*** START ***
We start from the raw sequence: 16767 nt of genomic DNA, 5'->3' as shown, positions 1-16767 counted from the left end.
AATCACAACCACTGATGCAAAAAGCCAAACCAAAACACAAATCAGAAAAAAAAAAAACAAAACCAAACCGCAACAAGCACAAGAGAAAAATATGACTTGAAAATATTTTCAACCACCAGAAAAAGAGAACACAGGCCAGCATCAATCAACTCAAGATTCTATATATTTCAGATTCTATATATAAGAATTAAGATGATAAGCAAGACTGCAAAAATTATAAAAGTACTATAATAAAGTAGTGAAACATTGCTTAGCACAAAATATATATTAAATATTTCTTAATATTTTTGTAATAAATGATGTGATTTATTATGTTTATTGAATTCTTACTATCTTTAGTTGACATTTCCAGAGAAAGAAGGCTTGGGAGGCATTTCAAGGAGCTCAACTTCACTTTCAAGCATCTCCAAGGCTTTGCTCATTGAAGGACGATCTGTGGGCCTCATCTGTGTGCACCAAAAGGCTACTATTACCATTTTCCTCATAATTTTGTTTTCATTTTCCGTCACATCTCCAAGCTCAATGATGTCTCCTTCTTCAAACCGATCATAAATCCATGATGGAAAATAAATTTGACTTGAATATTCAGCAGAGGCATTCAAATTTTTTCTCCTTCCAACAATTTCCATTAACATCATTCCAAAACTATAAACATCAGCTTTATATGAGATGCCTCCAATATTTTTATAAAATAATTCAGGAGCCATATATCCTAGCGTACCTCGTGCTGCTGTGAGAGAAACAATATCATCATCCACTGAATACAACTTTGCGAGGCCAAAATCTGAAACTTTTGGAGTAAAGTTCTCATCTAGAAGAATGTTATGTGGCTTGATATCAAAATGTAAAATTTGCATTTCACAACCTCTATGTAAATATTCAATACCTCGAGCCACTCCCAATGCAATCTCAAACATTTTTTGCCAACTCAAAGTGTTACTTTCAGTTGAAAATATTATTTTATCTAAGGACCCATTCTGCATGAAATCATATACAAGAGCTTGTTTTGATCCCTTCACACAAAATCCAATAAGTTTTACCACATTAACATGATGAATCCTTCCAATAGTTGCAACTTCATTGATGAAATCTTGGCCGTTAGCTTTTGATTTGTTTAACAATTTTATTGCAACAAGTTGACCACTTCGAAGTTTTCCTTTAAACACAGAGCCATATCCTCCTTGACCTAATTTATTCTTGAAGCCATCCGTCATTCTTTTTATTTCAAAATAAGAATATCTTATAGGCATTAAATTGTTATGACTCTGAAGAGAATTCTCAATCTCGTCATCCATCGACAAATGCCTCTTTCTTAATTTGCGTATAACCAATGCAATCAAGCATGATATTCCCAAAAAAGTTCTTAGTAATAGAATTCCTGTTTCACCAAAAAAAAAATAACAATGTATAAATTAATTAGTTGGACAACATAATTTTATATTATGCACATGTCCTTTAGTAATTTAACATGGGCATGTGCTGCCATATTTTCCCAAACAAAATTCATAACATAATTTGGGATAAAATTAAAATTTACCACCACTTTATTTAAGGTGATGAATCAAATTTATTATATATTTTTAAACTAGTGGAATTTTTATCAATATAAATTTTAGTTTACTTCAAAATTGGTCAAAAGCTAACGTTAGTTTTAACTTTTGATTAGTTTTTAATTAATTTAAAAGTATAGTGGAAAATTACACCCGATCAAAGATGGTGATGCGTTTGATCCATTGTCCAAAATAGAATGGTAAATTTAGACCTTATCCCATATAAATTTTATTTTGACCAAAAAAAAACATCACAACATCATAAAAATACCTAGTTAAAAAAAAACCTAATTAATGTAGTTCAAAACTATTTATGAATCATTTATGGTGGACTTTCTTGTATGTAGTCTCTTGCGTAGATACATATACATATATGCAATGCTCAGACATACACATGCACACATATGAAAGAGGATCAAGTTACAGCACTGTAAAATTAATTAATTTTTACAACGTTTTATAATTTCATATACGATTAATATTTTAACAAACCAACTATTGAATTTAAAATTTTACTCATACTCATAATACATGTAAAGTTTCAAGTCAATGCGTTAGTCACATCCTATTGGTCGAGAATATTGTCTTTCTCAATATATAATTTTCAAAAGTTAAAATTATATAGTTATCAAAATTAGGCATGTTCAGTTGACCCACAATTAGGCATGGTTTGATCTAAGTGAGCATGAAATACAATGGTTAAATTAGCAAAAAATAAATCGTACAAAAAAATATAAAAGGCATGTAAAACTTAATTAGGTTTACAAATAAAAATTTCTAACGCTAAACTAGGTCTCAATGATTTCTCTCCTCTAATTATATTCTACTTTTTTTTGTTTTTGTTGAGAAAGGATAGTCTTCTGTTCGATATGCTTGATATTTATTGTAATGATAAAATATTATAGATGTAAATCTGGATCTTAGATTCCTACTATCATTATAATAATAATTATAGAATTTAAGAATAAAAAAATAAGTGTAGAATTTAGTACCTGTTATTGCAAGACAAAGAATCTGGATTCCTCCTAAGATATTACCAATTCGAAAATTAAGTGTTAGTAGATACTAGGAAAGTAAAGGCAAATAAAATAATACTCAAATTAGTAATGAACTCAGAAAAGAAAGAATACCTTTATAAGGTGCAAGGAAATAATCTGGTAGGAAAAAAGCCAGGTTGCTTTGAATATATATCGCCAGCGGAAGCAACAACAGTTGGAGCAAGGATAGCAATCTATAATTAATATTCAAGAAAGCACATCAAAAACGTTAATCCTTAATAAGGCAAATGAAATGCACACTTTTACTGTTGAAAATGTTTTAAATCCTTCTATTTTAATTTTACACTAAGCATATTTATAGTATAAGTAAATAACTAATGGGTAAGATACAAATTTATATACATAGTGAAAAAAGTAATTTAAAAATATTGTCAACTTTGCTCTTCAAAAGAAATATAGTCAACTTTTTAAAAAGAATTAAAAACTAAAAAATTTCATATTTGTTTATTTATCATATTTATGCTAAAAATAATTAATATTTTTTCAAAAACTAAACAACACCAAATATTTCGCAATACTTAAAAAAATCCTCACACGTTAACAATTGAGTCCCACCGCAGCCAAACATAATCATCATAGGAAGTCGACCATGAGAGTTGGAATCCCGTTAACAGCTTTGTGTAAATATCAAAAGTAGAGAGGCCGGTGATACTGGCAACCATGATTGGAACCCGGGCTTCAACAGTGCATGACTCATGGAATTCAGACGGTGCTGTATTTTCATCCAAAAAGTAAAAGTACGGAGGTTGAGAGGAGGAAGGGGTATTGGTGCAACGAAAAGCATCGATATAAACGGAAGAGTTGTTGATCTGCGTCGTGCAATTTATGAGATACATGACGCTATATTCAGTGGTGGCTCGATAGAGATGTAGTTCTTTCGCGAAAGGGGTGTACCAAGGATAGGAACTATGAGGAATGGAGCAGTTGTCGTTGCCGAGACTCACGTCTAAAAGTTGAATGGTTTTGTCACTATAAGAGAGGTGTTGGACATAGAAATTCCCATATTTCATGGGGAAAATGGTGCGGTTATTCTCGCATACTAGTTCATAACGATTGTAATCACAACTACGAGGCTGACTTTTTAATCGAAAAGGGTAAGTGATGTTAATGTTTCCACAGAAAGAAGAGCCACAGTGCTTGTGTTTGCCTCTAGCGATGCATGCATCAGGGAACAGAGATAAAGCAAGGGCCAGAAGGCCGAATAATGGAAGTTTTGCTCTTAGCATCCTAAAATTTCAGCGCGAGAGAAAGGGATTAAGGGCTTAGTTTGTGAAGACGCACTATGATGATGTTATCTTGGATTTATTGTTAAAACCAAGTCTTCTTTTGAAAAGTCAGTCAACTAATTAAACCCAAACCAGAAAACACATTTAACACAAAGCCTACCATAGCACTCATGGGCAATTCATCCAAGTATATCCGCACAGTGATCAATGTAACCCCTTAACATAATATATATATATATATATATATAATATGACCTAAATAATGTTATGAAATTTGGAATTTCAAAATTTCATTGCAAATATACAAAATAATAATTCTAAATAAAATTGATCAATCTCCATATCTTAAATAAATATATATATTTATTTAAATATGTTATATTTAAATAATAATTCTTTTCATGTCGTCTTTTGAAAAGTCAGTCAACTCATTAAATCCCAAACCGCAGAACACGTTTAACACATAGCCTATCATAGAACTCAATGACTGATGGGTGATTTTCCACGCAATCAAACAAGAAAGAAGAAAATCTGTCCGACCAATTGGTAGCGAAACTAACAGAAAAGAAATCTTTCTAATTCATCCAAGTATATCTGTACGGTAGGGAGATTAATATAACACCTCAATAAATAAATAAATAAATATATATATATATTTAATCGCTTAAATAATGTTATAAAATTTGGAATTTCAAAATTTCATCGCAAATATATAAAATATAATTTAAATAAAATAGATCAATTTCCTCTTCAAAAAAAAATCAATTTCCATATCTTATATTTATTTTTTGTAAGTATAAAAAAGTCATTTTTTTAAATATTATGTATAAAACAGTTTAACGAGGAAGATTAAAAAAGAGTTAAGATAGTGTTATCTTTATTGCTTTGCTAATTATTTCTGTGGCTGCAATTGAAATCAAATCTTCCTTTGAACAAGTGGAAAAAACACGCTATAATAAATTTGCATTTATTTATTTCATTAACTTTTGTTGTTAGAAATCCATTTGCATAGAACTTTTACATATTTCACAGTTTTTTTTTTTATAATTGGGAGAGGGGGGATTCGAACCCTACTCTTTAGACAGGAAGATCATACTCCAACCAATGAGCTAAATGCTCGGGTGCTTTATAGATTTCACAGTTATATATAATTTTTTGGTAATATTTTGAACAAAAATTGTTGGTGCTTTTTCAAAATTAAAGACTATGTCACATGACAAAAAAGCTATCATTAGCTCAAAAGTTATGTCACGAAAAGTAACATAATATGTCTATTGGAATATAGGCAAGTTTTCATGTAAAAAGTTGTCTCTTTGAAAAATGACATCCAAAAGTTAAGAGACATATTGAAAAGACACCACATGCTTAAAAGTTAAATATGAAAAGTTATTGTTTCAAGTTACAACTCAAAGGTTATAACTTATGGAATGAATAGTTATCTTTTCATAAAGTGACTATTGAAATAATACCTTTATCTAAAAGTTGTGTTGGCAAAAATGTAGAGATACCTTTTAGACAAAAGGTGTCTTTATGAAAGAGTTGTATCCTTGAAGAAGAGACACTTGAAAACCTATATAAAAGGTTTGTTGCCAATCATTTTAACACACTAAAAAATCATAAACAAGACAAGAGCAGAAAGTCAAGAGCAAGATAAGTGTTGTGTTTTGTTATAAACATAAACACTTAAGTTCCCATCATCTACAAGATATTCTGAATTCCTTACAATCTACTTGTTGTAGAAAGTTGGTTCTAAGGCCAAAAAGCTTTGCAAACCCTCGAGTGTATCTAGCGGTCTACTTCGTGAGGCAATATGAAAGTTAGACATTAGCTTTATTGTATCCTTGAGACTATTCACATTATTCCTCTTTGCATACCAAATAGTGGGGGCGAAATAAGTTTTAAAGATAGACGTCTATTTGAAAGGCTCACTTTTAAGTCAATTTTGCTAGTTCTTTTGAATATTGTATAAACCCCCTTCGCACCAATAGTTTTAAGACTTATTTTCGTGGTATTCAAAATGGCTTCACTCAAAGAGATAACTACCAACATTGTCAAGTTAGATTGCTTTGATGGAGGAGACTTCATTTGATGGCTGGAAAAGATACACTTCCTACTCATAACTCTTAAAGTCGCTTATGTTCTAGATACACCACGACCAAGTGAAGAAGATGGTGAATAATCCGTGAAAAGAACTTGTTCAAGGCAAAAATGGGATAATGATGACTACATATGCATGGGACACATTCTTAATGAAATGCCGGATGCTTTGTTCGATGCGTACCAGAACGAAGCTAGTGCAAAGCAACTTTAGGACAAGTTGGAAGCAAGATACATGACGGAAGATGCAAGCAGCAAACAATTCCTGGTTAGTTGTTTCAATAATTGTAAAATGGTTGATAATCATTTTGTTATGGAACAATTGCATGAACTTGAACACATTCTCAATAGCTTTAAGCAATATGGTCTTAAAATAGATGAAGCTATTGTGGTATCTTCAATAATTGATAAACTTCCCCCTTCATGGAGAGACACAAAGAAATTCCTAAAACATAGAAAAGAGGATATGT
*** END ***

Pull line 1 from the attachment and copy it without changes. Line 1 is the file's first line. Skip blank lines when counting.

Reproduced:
We start from the raw sequence: 16767 nt of genomic DNA, 5'->3' as shown, positions 1-16767 counted from the left end.